Wednesday, June 15, 2011


The Coen Brothers have made several excellent films including Fargo and No Country for Old Men, but my favorite is The Big Lebowski. 

Jeff Bridges stars as Jeff Lebowski, but everyone knows him as "The Dude." He is an unemployed slacker and avid bowler and gets involved in a convoluted scheme of kidnapping, extortion, and mistaken identity. The film takes place in LA and is influenced loosely by Raymond Chandler's The Big Sleep. The Big Lebowski didn't do well on release, but over the years has grown in stature and has become a cult classic. It is full of idiosyncratic characters, unconventional dialogue, an eclectic soundtrack and contains amazing and elaborate dream sequences.

The film is narrated by The Stranger played by Sam Elliot who appears at the beginning, middle, and end of the film. He rolls into LA with a tumbleweed to tell the tale of The Dude. His narration is marked by a thick, laid-back Texas accent and on two occasions he converses with The Dude. He doesn't like The Dude's laziness or use of profanity, but admires him for being a unique character. When asked what he does for recreation the Dude responds: "I bowl, drive around, and have the occasional acid flashback."

The first time we see The Dude, he is in the supermarket, in his robe, buying milk , which is an essential ingredient to his favorite drink, the White Russian. When he returns home he is mugged, beaten, and has his head plunged into a toilet, by two men who demand money because they think he is a different Jeffrey Lebowski. One of the men pisses on his rug, but after they realize their mistake they leave.

At the urging of his best friend and bowling partner Walter, played by John Goodman, he decides to confront the other Lebowski and have him pay for a new rug. Walter is a total maniac with a violent temper. He is a Vietnam Veteran and is in constant confrontations with others. Steve Buscemi plays Donny, their other bowling partner, but Donny can hardly get a word out because of the overbearing nature of Walter.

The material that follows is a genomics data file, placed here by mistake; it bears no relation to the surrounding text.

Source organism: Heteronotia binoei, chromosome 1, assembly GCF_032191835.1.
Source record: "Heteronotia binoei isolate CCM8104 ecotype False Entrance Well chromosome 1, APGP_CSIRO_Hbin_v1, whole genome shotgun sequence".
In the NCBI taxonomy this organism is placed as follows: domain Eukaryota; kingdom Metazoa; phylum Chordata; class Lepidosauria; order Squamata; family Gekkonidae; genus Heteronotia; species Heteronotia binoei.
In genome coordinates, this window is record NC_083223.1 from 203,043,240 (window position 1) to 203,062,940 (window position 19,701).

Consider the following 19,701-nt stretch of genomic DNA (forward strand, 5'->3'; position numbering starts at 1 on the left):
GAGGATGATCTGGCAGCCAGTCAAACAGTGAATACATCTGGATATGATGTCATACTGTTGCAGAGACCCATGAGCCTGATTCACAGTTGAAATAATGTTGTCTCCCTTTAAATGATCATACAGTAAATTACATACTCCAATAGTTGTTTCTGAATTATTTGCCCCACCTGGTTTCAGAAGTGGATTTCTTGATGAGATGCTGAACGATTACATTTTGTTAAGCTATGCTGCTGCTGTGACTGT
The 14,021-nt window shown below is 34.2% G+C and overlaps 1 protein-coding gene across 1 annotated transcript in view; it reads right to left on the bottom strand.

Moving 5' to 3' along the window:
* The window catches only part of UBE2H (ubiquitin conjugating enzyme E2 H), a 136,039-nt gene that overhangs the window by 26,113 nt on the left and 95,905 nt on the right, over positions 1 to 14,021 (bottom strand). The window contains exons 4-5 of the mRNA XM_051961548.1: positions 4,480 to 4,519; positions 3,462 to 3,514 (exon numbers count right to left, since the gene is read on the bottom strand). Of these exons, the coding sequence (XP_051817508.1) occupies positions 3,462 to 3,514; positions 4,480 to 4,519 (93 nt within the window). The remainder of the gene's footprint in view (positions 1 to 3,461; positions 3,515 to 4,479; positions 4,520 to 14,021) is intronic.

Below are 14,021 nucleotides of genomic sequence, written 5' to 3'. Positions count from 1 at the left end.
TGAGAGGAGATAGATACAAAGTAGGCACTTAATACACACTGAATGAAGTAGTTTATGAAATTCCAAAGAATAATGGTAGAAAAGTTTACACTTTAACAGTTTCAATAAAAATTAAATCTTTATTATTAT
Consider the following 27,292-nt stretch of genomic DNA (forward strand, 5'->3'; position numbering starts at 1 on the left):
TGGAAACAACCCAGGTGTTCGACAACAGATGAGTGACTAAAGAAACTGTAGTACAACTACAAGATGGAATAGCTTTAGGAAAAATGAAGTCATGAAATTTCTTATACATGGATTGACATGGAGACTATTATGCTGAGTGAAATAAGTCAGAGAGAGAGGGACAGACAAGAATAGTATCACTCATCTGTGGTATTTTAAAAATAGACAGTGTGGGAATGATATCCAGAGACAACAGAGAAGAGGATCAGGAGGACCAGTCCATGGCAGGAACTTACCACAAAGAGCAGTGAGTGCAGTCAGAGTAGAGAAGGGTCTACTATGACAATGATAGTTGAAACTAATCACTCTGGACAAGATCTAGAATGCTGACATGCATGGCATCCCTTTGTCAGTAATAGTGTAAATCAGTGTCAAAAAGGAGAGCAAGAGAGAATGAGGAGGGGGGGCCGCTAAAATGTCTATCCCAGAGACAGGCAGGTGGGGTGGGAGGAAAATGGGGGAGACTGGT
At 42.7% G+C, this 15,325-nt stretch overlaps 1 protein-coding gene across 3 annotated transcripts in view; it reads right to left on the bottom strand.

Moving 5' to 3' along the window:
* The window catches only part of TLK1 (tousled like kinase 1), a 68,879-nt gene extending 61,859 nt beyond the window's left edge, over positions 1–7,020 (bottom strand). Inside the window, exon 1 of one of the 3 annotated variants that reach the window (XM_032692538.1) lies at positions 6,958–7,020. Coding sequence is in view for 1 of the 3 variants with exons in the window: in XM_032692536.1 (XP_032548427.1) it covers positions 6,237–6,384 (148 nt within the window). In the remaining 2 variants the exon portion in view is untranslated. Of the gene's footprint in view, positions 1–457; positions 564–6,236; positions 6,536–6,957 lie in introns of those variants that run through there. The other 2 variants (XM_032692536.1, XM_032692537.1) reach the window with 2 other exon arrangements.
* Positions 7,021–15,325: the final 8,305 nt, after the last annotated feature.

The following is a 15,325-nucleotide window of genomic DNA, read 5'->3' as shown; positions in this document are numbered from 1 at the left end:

The Dude goes to the house of the millionaire Lebowski who is an older invalid and without a pleasant personality. He looks down on The Dude and refuses to pay, but The Dude still takes a rug of his choice when he leaves. On his way out he encounters Bunny the old man's young wild wife played by Tara Reid. Philip Seymour Hoffman plays the older Lebowski's assistant.

A few days later they call the Dude up and want to hire him to drop the money to kidnappers who have taken Bunny. The Dude and Walter fuck up the drop and eventually it appears that Bunny is doomed as a toe arrives in the mail. 

These scenes are interspersed with bowling scenes, and we are introduced to Jesus Quintana,  "The Jesus, " played by John Turturro. He wears purple clothes and is always confronting Walter. Walter tells the dude that Jesus did time for being a pederast and exposing himself to an 8-year old. We see a flashback of Jesus going door to door informing his neighbors that he now lives in their community. After emerging from the bowling alley the Dude, Walter, and Donny realize that the Dude's car has been stolen.

Maude, the daughter of the other Lebowski summons the Dude. Julianne Moore plays her as a pretentious, avant-garde artist, who thinks Bunny has kidnapped herself with the help of the nihilist played by Peter Stormare. She shows the Dude a porno with the both of them called Log Jammin' and the album the nihilist produced when in the band Autobahn. Maude also wants to conceive a child with the Dude but besides that wants nothing to do with him.

In another crazy scene the nihilists come to the Dude's pad and throw a ferret into the bathtub with him. They continue to abuse him and demand money.

So where is the money? and where is Bunny? 

In another scene The Dude and Walter go to the house of Larry a high school student who they think has the money. The kid refuses to speak to them so Walter goes off on an orange Corvette parked outside, thinking the kid had paid for it with the stolen money, but of course as usual Walter has jumped to conclusions to quickly.

There are two major dream sequences. The first has The Dude flying on a rug over LA and then into a bowling ball where he is rolled down the alley. The second comes later when his White Russian is drugged by Jackie Treehorn and is an elaborate choreographed sequence featuring dancing girls, more flying, and fear and desire with a bowling theme, put to Just Dropped In To See What Condition My Condition Was In by Kenny Rogers and The First Edition.